How to Manage Debt Wisely
Since the beginning of the year, we have been expanding on the elements of our 2012 Money Manifesto. It is possible to create the financial life that you desire by understanding and following the basic principles of money success. In today’s column, we will take a look at the sixth component which speaks about dealing with debt.
Let’s examine some key do’s and don’ts that can help you to manage debt wisely:
Do: Utilise credit for financial gain
Shakespeare declared “neither a borrower nor a lender be”, but in today’s world it’s almost impossible not to borrow at all. Some forms of debt can be considered beneficial if the interest expense can be justified by some future monetary benefit. It’s as if you are getting paid to borrow, as the returns will eventually pay for the interest cost.
Borrowing for education can be useful if it helps you to get ahead in your career and increase your income. Buying a house with a mortgage is another good debt option as the appreciation in property value will usually compensate for the mortgage interest. Borrowing for business purposes can also be rewarding if the returns on the investment can cover the cost of the loan.
Don’t: Borrow for frivolous spending
Consumer credit is the use of debt to finance spending habits instead of funding investments for your future. This form of debt cannot pay for itself as it is not backed by a growing asset; instead, the interest expense paid is a transfer of your potential wealth to a financial institution. In fact, consumer debt very often lasts longer than the item bought with the loan.
Borrowing to sustain a lifestyle beyond your means will definitely lead to financial challenges. It is impossible to resolve a budget shortfall by borrowing from family and friends, or using payday loans and credit cards. If your income cannot meet your bills, you will only create an endless cycle of borrowing; the only solutions are to increase your earnings or to reduce your expenses.
Do: Use a budget to determine your debt threshold
A borrowing decision should always be made after consulting your budget, to ensure that you can really afford the loan. Put the monthly payback into your budget and see how it affects your ability to meet your other expenses. Most financial institutions require your debt repayments to be no more than 30 per cent of your income; but with today’s economy I would suggest 15-20 per cent.
It’s also important to consider your current financial situation before you decide to borrow. Do you have any additional expenses coming on the horizon? Do you have a consistent income stream? Don’t lock into long-term obligations if you’re unsure about your income or the economy, and don’t depend solely on expected future income to pay your loan.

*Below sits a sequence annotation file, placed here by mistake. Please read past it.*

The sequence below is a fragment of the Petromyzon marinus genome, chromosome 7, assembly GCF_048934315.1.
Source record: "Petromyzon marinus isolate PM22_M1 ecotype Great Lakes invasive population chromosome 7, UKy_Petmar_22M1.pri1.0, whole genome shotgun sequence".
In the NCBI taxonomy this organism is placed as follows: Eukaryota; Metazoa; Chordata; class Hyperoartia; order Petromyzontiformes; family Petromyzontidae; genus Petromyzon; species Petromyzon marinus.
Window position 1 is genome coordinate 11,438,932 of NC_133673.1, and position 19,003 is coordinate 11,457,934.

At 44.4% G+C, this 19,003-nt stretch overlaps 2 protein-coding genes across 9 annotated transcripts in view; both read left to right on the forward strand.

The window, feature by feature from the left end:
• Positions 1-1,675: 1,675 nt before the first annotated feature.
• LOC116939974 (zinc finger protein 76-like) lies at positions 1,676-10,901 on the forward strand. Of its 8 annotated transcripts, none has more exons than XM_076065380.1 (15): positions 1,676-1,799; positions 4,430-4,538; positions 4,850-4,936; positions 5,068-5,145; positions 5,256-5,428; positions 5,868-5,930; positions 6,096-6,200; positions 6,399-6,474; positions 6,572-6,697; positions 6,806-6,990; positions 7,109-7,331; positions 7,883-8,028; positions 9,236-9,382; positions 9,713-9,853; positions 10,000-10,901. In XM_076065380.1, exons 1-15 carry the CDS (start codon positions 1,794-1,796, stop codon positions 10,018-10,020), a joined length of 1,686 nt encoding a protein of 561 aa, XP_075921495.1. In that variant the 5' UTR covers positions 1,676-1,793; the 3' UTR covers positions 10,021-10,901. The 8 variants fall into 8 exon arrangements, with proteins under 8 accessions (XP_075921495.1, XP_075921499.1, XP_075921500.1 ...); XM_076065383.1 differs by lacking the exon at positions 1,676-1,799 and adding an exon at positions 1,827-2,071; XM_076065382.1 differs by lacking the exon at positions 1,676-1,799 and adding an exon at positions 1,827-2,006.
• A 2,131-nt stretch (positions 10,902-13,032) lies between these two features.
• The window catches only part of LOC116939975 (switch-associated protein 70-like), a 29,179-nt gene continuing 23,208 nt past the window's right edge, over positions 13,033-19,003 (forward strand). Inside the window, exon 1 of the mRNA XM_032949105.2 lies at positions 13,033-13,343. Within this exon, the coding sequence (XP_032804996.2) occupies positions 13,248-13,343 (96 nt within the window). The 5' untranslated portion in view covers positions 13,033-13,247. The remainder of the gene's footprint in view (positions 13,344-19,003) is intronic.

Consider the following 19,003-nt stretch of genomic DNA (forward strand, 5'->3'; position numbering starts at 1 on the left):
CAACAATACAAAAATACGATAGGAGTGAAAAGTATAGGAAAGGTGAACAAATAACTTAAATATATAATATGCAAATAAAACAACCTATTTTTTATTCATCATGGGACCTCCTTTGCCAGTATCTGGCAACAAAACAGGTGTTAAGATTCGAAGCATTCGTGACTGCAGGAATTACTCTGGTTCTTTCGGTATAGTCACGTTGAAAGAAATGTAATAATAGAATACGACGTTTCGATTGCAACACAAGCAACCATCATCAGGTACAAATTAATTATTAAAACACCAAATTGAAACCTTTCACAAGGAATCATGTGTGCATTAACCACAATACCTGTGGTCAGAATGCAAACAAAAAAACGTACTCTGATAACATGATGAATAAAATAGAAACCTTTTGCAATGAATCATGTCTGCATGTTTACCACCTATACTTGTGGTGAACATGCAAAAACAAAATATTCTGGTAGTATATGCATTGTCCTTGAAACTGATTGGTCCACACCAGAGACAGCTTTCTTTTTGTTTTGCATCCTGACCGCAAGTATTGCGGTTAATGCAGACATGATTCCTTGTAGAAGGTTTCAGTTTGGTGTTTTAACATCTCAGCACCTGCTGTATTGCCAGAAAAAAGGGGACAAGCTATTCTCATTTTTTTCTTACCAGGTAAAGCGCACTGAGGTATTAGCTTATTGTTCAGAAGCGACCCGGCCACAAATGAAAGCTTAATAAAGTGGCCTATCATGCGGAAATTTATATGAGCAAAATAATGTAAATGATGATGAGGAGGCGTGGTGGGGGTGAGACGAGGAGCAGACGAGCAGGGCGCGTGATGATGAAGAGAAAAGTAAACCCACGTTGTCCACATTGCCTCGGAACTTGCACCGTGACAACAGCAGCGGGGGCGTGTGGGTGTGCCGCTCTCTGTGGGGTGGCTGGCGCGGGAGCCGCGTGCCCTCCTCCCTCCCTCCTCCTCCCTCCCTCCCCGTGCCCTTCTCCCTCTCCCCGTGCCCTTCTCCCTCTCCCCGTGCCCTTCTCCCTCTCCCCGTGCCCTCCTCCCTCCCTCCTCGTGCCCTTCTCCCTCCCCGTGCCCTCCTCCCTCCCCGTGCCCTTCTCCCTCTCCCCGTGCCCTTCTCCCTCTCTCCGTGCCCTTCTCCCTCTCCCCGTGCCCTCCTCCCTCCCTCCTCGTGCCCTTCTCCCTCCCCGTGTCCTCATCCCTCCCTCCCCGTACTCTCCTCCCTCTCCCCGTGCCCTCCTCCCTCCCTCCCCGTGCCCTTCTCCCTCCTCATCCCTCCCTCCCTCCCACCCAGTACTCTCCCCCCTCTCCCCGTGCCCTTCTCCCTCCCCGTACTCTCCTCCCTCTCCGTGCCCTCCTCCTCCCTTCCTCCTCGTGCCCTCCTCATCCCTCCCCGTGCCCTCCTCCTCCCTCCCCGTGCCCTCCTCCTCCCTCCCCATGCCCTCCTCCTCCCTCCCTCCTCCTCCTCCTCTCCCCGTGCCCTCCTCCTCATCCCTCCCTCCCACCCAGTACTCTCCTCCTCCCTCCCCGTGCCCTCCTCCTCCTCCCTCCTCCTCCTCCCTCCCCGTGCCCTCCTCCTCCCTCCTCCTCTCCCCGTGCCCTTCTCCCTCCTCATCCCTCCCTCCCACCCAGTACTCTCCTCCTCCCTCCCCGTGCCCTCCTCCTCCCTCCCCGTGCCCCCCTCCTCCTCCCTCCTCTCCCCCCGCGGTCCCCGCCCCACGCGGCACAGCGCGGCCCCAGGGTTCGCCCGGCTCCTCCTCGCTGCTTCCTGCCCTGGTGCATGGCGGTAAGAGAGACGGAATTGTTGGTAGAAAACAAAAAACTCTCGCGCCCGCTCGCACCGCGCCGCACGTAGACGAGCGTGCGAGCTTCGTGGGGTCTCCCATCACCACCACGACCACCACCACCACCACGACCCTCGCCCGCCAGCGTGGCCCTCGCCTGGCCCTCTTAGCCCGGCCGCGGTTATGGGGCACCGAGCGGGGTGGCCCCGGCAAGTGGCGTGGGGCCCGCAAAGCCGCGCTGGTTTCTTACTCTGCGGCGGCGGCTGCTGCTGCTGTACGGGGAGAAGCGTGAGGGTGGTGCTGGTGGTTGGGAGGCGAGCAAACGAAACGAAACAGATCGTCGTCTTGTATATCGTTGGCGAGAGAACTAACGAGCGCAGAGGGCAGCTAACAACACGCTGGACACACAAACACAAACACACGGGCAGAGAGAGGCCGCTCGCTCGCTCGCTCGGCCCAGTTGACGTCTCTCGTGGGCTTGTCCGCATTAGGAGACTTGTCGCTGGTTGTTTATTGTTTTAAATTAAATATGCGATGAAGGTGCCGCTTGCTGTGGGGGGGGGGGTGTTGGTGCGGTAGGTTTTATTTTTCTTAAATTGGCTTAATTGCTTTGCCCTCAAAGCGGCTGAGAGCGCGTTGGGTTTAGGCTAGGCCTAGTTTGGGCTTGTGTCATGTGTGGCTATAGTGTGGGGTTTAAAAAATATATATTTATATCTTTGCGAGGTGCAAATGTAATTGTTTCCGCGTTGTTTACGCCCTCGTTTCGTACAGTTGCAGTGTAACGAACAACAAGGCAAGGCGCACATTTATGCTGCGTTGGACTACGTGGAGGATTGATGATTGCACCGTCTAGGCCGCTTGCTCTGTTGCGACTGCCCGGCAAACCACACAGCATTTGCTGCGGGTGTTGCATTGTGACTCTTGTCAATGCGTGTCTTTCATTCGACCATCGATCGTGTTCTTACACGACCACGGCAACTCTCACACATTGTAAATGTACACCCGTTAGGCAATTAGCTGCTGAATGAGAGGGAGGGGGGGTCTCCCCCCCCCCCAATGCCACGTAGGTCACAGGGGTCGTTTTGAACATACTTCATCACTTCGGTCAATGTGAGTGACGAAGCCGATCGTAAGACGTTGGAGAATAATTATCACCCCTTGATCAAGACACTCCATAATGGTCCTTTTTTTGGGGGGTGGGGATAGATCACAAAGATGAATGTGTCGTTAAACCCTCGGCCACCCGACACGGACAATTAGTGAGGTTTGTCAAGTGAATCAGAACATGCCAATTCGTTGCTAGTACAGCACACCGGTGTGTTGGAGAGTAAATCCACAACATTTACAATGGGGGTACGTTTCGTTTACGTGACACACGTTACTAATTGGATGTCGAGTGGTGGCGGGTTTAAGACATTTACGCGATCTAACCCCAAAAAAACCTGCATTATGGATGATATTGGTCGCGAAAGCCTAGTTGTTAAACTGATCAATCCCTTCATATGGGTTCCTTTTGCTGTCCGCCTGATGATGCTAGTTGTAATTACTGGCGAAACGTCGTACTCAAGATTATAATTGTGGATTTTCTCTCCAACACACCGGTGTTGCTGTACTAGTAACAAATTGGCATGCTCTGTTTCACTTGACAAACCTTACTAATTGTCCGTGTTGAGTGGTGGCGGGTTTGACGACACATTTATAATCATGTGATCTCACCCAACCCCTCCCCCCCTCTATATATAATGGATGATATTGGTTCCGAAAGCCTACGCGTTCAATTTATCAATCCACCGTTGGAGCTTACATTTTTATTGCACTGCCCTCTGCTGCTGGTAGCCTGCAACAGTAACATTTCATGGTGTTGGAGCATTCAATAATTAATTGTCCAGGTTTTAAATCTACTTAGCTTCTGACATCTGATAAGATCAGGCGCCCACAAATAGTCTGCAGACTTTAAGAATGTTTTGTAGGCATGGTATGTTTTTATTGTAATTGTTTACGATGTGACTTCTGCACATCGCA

Don’t: Incur unnecessary fees and charges
If you’ve decided to take out a loan, check around for lending institutions with the lowest interest rates and processing fees. Ensure that you always pay your bill by the due date to avoid late-payment penalties, and if the due date doesn’t fall on a work day, pay it before. If you use a credit card try to pay for all your purchases by the required date, or within the shortest time possible.
Here are some other tips on using credit cards wisely: Call or check on the Internet to verify how much credit you have available on the card, so that you avoid being charged an over-the-limit fee; never use your credit card for a cash advance, because interest will be immediately calculated from the date of withdrawal until the repayment date.
Do: Focus on reducing debt
If you’re over your head in debt, it makes no sense hiding from your reality. If you have multiple loans, itemise them on one sheet of paper, outlining information such as loan balances, monthly repayment amounts, interest rates, time period left to repay and any collateral backing the loans. Download a debt tracker at www.financiallysmart.org.
Find extra funds to pay down your debt, focusing on the smallest loan balance first. You can cut back on non-essential expenses, raise money by having a garage sale, liquidate your collateral assets to get rid of the monthly debt burden, or use a lump sum like a partner draw or bonus to pay off outstanding balances. Consolidating loans may also be an option to reduce high-interest debt.
Don’t: Ignore your obligations
It’s very important for you to have an attitude of urgency when it comes to paying off all your obligations. Too many people are indifferent or insensitive in their approach to debt repayment, making comments like “that person has plenty of money, I don’t need to pay him back,” or “I’m not earning enough so I’m not going to service my loans.”
This mind-set will actually cripple you financially, as there is a universal law that ensures that you get back what you give out to others. If you withhold what rightfully belongs to other people, don’t expect that you will have long-term prosperity. Even if you’re struggling with other expenses, prioritise your debt, make a budget sacrifices and trying to earn more to deal with your obligations.
This article was written by Cherryl Hanson Simpson, Cherryl is a Financial Consultant and Coach,
and founder of Financially S.M.A.R.T. Services in Jamaica.
Visit her website at www.financiallysmartadvice.com and www.financiallysmartonline.com